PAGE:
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Basement Structure in the Northern Gulf of Mexico Province: Persistent Influence or Rejuvenated?

Michael Alexander
[email protected]

Observed positive correlations between interpreted magnetic basement structure and present-day bathymetry in the northern Gulf of Mexico province are too numerous to be coincidental. Bathymetric highs or terraces match basement highs or terraces, and bathymetric slope breaks match other significant basement structural features. These correlations pose two significant questions: has basement structure had a persistent influence on bathymetry as well on the structure and stratigraphy of the sedimentary section, or have basement structures had relatively recent movement? Answers to these questions could impact not only future exploration plays, but also the current concepts of tectonics in the Gulf of Mexico province. This paper illustrates the fit between bathymetric contour trends and basement high trends from Alaminos Canyon eastward to Walker Ridge, bathymetric contour trends and basement highs in Atwater Valley, and the seaward bathymetry bulge over basement high blocks in DeSoto Canyon. An additional correlation is that between bathymetry contours and the northern edge of an interpreted basement massif. The magnetic basement structure map also has a remarkable correlation with the shape and location of the salt canopy. The seaward edge of the salt canopy closely follows a trend of basement highs from Alaminos Canyon to Atwater Valley. The landward edge of the canopy lies along-trend, from East Breaks to Green Canyon, with the north edge of an interpreted basement massif. This paper does not provide the final answers, but is intended to provoke some unbiased thoughts about the geologic trends and history of the Gulf of Mexico geologic province.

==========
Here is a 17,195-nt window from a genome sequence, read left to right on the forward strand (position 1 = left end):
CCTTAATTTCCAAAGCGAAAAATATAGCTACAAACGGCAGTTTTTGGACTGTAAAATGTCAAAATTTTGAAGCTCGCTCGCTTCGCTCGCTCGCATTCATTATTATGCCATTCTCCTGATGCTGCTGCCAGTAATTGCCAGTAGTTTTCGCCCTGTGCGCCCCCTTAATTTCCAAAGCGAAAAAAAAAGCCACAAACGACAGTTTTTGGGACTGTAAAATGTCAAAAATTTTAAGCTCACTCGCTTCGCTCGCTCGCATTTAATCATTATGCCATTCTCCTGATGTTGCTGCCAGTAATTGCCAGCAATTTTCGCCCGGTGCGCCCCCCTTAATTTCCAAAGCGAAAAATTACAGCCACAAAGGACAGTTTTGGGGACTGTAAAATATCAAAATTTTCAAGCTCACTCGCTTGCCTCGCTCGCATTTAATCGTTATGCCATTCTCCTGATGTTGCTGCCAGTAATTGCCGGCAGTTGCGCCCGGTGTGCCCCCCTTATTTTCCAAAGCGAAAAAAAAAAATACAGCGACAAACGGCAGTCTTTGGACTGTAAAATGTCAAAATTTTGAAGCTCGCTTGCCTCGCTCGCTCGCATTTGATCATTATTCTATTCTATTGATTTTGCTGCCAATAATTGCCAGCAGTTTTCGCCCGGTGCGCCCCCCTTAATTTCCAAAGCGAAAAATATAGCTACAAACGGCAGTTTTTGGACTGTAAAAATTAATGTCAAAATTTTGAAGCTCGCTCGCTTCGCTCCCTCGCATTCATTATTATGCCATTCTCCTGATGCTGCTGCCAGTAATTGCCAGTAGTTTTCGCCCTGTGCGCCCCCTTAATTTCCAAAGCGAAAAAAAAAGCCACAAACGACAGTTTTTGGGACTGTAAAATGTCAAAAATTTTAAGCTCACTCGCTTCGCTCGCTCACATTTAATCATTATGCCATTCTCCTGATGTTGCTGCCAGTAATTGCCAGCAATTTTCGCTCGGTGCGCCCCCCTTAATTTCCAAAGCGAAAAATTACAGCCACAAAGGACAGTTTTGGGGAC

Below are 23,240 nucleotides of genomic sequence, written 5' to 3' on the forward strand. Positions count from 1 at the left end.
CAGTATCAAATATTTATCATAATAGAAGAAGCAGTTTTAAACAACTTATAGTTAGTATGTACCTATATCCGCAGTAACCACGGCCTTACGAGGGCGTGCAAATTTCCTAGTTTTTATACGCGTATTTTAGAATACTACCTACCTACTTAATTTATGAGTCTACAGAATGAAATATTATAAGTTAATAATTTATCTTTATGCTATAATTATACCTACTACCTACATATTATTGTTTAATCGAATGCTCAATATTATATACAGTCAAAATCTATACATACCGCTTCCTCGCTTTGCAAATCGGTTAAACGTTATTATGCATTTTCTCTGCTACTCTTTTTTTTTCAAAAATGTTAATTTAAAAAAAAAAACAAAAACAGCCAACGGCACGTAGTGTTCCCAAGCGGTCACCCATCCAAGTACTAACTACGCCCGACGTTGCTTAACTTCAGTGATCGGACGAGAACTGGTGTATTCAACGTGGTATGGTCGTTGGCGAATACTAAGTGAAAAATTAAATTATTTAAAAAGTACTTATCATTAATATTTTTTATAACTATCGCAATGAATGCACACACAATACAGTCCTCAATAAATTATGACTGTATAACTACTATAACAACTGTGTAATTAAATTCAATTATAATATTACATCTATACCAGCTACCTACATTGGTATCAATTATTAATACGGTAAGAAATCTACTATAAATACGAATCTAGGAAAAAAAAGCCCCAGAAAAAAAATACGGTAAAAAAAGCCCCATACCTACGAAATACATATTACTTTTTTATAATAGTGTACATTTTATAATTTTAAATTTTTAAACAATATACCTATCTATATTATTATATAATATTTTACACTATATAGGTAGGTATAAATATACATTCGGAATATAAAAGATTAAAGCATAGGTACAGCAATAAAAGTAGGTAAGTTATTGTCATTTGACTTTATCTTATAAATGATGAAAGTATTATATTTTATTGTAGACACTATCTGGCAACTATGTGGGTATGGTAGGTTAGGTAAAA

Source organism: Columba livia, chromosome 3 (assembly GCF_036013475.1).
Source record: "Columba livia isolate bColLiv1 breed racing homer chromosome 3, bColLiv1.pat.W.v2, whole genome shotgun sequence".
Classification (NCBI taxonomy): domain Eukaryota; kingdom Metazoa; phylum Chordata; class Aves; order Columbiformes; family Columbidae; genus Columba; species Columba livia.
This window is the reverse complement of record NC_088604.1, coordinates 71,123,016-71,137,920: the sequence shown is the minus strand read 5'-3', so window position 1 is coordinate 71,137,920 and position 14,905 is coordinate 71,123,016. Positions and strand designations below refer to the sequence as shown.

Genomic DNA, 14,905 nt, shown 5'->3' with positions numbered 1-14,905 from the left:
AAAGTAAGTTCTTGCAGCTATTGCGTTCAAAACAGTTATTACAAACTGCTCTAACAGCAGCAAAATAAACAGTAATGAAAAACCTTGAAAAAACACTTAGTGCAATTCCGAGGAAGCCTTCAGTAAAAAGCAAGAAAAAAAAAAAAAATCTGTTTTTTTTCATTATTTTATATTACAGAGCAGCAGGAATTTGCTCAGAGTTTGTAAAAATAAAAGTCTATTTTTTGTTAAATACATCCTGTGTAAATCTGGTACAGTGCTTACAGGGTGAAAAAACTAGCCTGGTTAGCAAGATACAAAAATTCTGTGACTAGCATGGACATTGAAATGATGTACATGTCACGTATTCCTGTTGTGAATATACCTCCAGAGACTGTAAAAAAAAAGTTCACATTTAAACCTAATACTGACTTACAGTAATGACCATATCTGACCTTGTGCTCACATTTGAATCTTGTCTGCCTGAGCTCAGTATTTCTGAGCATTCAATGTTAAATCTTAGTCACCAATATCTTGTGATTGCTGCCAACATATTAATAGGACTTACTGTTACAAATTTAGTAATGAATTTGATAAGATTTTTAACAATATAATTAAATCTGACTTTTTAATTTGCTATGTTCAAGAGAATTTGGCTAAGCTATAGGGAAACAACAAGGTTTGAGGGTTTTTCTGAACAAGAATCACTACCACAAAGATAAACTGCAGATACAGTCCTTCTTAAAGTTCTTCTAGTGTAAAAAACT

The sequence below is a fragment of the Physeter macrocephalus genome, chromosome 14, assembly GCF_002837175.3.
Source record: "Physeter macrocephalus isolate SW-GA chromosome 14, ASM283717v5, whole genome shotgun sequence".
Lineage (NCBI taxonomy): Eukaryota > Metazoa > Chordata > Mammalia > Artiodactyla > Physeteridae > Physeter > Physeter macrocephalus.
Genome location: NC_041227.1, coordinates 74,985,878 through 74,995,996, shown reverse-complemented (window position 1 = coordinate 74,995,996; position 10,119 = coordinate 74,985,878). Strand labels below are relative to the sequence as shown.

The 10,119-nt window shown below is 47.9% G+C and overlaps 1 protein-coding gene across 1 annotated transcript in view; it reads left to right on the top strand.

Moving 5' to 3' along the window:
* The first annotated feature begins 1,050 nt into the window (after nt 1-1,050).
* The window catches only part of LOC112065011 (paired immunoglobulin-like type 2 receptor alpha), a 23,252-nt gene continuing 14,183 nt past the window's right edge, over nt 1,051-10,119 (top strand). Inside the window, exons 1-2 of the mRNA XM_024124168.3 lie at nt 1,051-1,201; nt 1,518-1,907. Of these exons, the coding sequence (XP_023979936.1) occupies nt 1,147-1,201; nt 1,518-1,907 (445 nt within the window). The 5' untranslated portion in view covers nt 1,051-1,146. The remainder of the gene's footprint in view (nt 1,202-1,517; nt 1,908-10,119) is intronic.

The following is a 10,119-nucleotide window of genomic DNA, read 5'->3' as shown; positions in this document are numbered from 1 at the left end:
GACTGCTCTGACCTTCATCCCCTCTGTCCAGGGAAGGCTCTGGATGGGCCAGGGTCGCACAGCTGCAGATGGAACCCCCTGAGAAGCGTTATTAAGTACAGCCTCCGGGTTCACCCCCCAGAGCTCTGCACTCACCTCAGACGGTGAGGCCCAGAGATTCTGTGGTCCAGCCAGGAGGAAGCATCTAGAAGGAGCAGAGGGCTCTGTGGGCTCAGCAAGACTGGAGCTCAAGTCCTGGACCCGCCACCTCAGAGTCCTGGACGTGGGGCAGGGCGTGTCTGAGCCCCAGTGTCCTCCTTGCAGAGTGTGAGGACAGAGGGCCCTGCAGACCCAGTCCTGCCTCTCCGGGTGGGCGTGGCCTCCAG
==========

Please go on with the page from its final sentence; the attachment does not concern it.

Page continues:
AAPG Search and Discovery Article #90167©2013 GCAGS and GCSSEPM 63rd Annual Convention, New Orleans, Louisiana, October 6-8, 2013